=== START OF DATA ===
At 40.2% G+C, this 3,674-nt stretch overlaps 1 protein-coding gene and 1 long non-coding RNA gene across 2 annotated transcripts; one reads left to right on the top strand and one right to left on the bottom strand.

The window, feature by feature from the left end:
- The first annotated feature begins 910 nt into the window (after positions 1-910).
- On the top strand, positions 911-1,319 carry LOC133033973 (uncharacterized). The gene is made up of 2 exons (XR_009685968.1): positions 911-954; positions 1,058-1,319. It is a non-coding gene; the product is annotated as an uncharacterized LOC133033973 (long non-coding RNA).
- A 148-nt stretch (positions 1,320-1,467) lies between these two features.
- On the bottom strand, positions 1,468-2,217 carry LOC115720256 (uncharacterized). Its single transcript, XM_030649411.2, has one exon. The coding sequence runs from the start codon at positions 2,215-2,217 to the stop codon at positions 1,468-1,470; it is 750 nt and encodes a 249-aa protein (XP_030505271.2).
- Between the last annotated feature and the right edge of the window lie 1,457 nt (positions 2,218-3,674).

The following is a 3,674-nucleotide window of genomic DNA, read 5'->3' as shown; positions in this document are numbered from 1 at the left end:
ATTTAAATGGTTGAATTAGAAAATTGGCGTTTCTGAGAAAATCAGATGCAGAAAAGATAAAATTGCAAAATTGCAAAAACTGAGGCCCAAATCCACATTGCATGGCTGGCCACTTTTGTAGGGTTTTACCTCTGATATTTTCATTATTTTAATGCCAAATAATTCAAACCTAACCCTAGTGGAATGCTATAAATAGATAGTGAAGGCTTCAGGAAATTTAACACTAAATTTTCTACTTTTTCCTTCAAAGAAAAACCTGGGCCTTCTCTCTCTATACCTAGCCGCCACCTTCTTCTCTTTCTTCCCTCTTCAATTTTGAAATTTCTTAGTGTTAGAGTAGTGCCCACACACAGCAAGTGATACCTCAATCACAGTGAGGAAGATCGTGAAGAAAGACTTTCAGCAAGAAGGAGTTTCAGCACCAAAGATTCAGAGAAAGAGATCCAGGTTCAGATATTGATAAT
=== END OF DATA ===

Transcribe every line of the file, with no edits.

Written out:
At 40.2% G+C, this 3,674-nt stretch overlaps 1 protein-coding gene and 1 long non-coding RNA gene across 2 annotated transcripts; one reads left to right on the top strand and one right to left on the bottom strand.

The window, feature by feature from the left end:
- The first annotated feature begins 910 nt into the window (after positions 1-910).
- On the top strand, positions 911-1,319 carry LOC133033973 (uncharacterized). The gene is made up of 2 exons (XR_009685968.1): positions 911-954; positions 1,058-1,319. It is a non-coding gene; the product is annotated as an uncharacterized LOC133033973 (long non-coding RNA).
- A 148-nt stretch (positions 1,320-1,467) lies between these two features.
- On the bottom strand, positions 1,468-2,217 carry LOC115720256 (uncharacterized). Its single transcript, XM_030649411.2, has one exon. The coding sequence runs from the start codon at positions 2,215-2,217 to the stop codon at positions 1,468-1,470; it is 750 nt and encodes a 249-aa protein (XP_030505271.2).
- Between the last annotated feature and the right edge of the window lie 1,457 nt (positions 2,218-3,674).

The following is a 3,674-nucleotide window of genomic DNA, read 5'->3' as shown; positions in this document are numbered from 1 at the left end:
ATTTAAATGGTTGAATTAGAAAATTGGCGTTTCTGAGAAAATCAGATGCAGAAAAGATAAAATTGCAAAATTGCAAAAACTGAGGCCCAAATCCACATTGCATGGCTGGCCACTTTTGTAGGGTTTTACCTCTGATATTTTCATTATTTTAATGCCAAATAATTCAAACCTAACCCTAGTGGAATGCTATAAATAGATAGTGAAGGCTTCAGGAAATTTAACACTAAATTTTCTACTTTTTCCTTCAAAGAAAAACCTGGGCCTTCTCTCTCTATACCTAGCCGCCACCTTCTTCTCTTTCTTCCCTCTTCAATTTTGAAATTTCTTAGTGTTAGAGTAGTGCCCACACACAGCAAGTGATACCTCAATCACAGTGAGGAAGATCGTGAAGAAAGACTTTCAGCAAGAAGGAGTTTCAGCACCAAAGATTCAGAGAAAGAGATCCAGGTTCAGATATTGATAAT